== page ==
H. 3003, introduced to the State House last week, would amend the State Constitution to include photo-bearing student identification cards from colleges and universities as valid ID in order to vote.
The bill is sponsored by Reps. J. Todd Rutherford, Robert Brown, Mia Butler Garrick and Mia McLeod. It was introduced and read on Jan. 8, and then referred to the Committee on Judiciary.
Beginning this year, voters must have a driver’s license or other state-issued photo ID, passport or military ID in order to participate in elections.
Including student IDs would greatly benefit younger voters, too.
One out of every five Americans aged 18 to 24 years does not have a state-issued identification card with photograph, according to a recent study.
Almost 290,000 registered voters in South Carolina are in this under-25 age range, meaning the voting rights of approximately 57,000 of them could currently be at risk.
The percentage of younger licensed drivers has notably declined in the last few decades, too. A 1983 study by the University of Michigan Transportation Research Institute reported that roughly 90 percent of Americans 18 to 24 had a driver’s license that year.
A 2008 follow-up by UMTRI found much lower numbers, though. Only 65 percent of 18 year olds had a photo license, versus 80 percent in 1983. For 19 year olds, the percentage dropped from 87 to 75. The number between 20 and 24 years with licenses fell 10 percent to 82.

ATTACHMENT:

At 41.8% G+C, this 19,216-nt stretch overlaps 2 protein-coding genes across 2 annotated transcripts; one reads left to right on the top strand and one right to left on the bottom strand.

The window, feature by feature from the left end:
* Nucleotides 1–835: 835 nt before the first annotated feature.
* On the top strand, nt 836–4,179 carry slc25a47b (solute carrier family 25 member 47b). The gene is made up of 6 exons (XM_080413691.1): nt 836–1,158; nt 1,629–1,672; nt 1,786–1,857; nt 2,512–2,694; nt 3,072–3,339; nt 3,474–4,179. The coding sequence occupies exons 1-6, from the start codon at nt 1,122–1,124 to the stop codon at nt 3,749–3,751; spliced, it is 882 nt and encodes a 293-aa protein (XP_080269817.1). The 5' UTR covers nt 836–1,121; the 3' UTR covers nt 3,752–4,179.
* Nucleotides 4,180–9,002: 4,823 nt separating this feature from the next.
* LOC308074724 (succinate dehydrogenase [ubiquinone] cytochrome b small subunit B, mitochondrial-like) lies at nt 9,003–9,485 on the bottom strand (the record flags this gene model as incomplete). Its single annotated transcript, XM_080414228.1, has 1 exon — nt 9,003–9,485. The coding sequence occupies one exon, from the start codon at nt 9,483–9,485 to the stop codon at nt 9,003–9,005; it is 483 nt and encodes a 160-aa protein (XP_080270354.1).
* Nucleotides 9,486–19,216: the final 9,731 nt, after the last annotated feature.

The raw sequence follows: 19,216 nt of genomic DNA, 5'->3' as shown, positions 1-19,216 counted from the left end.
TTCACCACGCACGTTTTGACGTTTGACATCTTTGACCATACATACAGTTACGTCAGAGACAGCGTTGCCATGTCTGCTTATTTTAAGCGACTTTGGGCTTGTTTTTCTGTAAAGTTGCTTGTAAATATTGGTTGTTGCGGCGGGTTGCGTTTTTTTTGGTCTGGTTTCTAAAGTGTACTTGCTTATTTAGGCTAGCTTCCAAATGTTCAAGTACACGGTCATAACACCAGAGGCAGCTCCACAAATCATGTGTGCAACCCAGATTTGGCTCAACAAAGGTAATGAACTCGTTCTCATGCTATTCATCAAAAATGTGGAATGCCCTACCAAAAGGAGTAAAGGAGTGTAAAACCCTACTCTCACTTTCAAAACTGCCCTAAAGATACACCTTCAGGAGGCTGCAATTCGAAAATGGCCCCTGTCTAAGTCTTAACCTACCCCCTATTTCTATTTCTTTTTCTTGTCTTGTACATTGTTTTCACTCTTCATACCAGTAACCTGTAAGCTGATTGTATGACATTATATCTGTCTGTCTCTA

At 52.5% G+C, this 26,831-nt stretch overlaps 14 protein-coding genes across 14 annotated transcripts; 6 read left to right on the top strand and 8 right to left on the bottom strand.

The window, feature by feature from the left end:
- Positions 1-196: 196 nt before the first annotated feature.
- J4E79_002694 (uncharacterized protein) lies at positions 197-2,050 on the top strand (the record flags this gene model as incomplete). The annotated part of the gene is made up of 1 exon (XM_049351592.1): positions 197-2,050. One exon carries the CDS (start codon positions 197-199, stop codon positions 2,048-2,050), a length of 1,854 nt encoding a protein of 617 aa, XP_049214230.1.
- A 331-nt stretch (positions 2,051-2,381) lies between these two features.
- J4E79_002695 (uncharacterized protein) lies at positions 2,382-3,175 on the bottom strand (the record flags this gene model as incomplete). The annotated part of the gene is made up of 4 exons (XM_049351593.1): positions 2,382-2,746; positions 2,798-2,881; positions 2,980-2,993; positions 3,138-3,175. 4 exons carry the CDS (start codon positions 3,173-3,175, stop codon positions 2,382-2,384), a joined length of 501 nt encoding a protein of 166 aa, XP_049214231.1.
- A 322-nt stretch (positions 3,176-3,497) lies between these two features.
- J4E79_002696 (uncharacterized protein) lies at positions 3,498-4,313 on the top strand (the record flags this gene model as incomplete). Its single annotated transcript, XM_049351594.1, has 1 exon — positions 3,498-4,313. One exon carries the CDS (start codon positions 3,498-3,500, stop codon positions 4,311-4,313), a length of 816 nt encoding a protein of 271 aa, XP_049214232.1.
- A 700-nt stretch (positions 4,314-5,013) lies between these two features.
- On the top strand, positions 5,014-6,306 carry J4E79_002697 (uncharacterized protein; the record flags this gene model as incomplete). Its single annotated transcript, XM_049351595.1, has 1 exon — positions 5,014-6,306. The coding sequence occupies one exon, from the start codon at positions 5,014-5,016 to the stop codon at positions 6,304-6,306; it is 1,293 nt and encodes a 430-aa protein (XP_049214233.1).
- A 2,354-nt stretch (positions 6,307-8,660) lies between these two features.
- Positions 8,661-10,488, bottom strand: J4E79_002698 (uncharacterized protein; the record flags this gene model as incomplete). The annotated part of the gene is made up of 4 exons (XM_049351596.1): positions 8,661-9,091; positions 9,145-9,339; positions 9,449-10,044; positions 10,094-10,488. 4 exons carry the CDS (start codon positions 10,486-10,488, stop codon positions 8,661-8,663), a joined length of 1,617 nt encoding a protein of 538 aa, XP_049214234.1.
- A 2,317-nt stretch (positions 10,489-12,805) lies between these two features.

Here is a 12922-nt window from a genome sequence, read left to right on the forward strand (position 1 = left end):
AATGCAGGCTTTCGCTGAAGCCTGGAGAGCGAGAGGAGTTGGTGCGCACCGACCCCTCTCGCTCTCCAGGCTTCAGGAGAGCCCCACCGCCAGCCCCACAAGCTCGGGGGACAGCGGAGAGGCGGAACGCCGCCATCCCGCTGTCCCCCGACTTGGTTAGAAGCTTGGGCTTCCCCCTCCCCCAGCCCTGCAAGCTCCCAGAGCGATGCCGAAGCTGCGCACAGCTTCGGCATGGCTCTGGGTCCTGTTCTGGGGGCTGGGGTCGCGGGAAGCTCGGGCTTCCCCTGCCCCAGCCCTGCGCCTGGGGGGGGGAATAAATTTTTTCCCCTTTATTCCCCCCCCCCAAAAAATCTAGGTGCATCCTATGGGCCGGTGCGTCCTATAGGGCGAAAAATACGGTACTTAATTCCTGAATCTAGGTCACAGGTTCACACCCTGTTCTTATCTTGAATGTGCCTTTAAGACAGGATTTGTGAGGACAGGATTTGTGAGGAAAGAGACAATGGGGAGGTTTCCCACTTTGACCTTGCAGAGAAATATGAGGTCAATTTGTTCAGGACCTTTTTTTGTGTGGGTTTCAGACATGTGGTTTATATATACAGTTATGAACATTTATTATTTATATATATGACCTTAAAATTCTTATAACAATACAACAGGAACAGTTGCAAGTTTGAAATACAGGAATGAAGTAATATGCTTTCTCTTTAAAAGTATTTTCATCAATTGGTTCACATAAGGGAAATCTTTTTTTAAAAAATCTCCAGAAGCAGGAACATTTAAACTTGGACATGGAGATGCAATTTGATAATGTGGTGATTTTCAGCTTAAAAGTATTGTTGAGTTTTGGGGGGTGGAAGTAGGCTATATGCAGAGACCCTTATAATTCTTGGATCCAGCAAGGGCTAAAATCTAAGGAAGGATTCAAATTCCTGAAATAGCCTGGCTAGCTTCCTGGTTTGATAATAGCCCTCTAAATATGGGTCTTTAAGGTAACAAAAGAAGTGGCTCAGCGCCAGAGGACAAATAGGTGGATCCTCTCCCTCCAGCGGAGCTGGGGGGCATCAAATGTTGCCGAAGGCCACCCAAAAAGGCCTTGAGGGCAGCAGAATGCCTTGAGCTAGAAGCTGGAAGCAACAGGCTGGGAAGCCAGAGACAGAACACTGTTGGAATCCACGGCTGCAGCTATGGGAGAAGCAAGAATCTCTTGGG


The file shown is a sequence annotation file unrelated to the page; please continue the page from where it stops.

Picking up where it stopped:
A CIRCLE study from last October reports that less than a third of younger Americans know of these voter identification requirements, as well.
When first passed by state legislature in 2011, South Carolina’s Voter ID law required a state-issued photo identification card, including driver’s license, in order to vote. The State Election Commission was also to offer photo-bearing voter registration cards.
In December of that year, the U.S. Dept. of Justice rejected the new law on grounds that it would unfairly affect minorities. South Carolina contested the ruling in federal court last year, and won after offering to include military IDs and passports as accepted IDs.
Persons without any accepted photo ID can still cast provisional ballots, too. Voters will have to show a regular, non-photo voter registration card, then sign an affidavit explaining why they don’t have a photo ID. Their provisional ballots will be counted unless a county election commission refutes the reason stated in the affidavit.
Approximately 240,000 registered voters in the state do not have required identification in order to vote this year.
Residents of the 1st Congressional District will face the new Voter ID restrictions soon. A May 7 special election to replace former representative Tim Scott, who was recently appointed to the U.S. Senate, will follow a March 19 primary.